The radio was always on in the car, and I received small transistor radios from Japan as birthday gifts. AM radio gave me some bubble gum pop like the Osmonds, the Archies, and the Jackson Five, along with Elvis Presley, Glen Campbell, Don McLean, Steppenwolf, and the Temptations. We had the Bee Gees, the Rolling Stones, and The Who. Television brought along Ricky Nelson, the Monkees, and all manner of performers via variety shows like Ed Sullivan, Hullabaloo and American Bandstand. Movies got into it. Friends introduced me to Sly and the Family Stone and Three Dog Night.

I explored on my own as I aged, discovering Pink Floyd, Led Zeppelin, Deep Purple, Black Sabbath, Cream, ZZ Top, Mountain, Captain Beefheart, the Moody Blues, early Electric Light Orchestra before they became ELO. More performers came onto the scene, like Elton John.

That’s just a little taste. Music was everywhere then, as it is now, always on, part of the foreground and the background, part of the scene, a topic of conversation. All of this is just on the pop and rock side. Beyond it there was country and western, soul, rhythms and blues, and the blues, and all the offshoots and variations. Beyond the United States were vast seas of music to be found in other countries and continents. Concerts gave us destination. Dancing gave us dates.

Music enriched existence. Oddly, all this came from a 1977 Paul Simon song, “Slip Slidin’ Away”. Time has fled through the year. Whether it’s because the days are less structured or because the usual placeholders of American culture have been disrupted, it seems like time has accelerated. Here it is, already more than halfway through the tenth month of the year. Just two more months and ten days to 2020 remains before we’re kissing it’s ass good-bye and saying hello to 2021.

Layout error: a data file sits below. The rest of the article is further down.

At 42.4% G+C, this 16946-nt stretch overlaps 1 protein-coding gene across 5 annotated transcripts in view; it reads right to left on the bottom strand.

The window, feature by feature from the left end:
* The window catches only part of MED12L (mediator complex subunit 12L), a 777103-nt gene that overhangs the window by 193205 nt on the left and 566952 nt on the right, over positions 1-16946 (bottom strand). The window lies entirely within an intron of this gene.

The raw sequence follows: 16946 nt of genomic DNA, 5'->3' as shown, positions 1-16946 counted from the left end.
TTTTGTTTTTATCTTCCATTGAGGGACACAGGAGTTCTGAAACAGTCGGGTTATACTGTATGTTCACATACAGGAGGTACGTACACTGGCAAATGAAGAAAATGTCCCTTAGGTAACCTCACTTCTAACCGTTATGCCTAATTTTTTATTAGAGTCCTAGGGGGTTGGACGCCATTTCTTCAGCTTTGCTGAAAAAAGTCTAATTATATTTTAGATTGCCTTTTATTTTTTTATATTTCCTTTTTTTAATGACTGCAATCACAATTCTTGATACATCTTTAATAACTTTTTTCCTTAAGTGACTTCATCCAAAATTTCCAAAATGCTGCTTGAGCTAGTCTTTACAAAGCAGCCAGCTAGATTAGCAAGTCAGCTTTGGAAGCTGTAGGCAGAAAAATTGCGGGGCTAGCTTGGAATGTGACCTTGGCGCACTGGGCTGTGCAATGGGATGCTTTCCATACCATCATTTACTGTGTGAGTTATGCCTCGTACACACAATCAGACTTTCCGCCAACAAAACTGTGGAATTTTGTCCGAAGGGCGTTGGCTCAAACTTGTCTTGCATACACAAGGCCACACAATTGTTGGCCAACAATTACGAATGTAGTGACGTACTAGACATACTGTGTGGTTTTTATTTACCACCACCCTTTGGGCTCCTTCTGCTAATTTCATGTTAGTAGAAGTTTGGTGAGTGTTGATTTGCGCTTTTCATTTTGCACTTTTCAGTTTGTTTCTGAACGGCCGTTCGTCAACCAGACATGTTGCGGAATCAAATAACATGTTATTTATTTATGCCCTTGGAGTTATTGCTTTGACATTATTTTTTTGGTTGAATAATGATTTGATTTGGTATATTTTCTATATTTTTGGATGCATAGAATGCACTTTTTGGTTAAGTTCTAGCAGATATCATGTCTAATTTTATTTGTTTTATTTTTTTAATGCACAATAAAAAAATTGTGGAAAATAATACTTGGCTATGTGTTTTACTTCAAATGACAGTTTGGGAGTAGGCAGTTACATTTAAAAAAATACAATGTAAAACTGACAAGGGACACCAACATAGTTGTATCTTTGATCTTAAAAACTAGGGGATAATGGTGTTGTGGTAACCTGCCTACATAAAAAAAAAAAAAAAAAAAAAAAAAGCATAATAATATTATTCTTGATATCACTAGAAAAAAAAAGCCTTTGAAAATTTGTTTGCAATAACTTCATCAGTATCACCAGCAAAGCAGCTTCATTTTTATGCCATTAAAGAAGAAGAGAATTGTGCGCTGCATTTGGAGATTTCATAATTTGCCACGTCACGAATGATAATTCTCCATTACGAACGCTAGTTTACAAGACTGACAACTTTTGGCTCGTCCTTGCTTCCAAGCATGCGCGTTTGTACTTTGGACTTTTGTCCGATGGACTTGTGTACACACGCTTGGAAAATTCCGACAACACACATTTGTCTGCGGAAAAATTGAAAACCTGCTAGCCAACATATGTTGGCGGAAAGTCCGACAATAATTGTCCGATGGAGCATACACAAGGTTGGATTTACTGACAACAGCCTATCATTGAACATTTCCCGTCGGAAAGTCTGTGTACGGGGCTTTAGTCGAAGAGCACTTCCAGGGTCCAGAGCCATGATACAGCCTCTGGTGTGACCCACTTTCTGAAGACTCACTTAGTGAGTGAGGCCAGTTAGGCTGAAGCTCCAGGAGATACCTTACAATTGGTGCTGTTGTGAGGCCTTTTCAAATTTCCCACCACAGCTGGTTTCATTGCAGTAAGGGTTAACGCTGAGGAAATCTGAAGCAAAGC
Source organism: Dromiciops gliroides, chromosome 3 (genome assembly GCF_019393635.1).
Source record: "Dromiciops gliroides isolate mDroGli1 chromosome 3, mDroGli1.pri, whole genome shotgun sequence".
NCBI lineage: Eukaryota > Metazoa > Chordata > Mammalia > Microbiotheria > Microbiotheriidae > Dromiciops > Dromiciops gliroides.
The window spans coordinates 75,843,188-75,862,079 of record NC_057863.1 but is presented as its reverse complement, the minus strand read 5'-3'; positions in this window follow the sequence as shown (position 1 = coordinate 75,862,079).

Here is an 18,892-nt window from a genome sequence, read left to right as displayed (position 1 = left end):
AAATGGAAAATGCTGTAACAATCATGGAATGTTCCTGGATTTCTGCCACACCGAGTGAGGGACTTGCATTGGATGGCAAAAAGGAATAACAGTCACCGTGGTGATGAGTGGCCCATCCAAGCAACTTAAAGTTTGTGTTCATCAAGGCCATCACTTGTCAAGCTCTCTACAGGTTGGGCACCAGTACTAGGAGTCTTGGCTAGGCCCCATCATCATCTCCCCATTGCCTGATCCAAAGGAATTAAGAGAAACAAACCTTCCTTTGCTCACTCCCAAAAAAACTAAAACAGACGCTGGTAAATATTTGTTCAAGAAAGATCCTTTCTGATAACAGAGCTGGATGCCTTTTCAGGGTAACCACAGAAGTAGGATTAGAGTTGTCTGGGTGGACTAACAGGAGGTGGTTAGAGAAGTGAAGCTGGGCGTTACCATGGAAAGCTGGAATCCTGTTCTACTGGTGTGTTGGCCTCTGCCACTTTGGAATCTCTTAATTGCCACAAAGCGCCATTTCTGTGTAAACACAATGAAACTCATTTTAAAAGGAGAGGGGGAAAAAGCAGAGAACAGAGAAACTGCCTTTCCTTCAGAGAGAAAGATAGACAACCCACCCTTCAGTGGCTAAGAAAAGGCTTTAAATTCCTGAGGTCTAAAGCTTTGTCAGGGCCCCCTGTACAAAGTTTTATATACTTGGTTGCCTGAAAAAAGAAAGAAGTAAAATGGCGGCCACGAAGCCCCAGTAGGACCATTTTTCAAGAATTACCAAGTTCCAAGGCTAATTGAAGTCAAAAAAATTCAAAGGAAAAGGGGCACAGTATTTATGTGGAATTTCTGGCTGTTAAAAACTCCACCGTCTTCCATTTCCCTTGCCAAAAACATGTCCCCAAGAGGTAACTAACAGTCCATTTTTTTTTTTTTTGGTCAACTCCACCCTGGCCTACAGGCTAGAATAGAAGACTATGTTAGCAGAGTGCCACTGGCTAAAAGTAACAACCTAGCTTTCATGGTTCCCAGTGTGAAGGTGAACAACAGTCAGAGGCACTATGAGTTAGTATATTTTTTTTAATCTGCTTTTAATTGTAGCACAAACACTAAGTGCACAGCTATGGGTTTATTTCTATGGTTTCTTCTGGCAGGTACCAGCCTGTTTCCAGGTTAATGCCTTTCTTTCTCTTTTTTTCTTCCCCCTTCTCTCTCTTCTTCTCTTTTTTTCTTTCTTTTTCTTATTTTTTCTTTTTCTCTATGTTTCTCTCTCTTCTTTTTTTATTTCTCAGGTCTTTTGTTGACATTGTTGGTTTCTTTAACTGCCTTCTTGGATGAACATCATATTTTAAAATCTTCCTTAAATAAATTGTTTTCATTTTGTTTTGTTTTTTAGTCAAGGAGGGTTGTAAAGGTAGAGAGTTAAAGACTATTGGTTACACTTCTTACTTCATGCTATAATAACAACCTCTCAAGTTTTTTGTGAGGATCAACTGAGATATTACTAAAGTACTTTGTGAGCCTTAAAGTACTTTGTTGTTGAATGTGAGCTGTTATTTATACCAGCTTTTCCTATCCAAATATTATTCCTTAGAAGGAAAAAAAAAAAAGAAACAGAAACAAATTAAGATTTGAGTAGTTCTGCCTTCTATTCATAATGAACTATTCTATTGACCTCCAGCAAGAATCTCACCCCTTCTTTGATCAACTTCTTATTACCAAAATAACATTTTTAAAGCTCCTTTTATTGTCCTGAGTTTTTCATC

Yet, we have an open-ended agenda at this point. COVID-19 has disrupted normalcy. The U.S. elections are due. We’re into the thirty-first named storm of the ‘hurricane season’. Climatologists are predicting wilder, more violent, and less predictable weather. With all that’s happening, water and food security for many of the world’s creatures are being jeopardized.

So, you might see why I’m thinking of “Slip Slidin’ Away” might have slipped into my thinking. Opportunities, time, and hope seem to be slip slidin’ away. Some might claim that sanity and peace are, too.

Certainly, it feels to me, probably because where I am in life, the days seem like they’re slip slidin’ away.

Here’s the song. Yeah, it’s a repeat. Used it back in August, 2018. Wear a mask please. And as they once said to the point it became nauseating, have a nice day.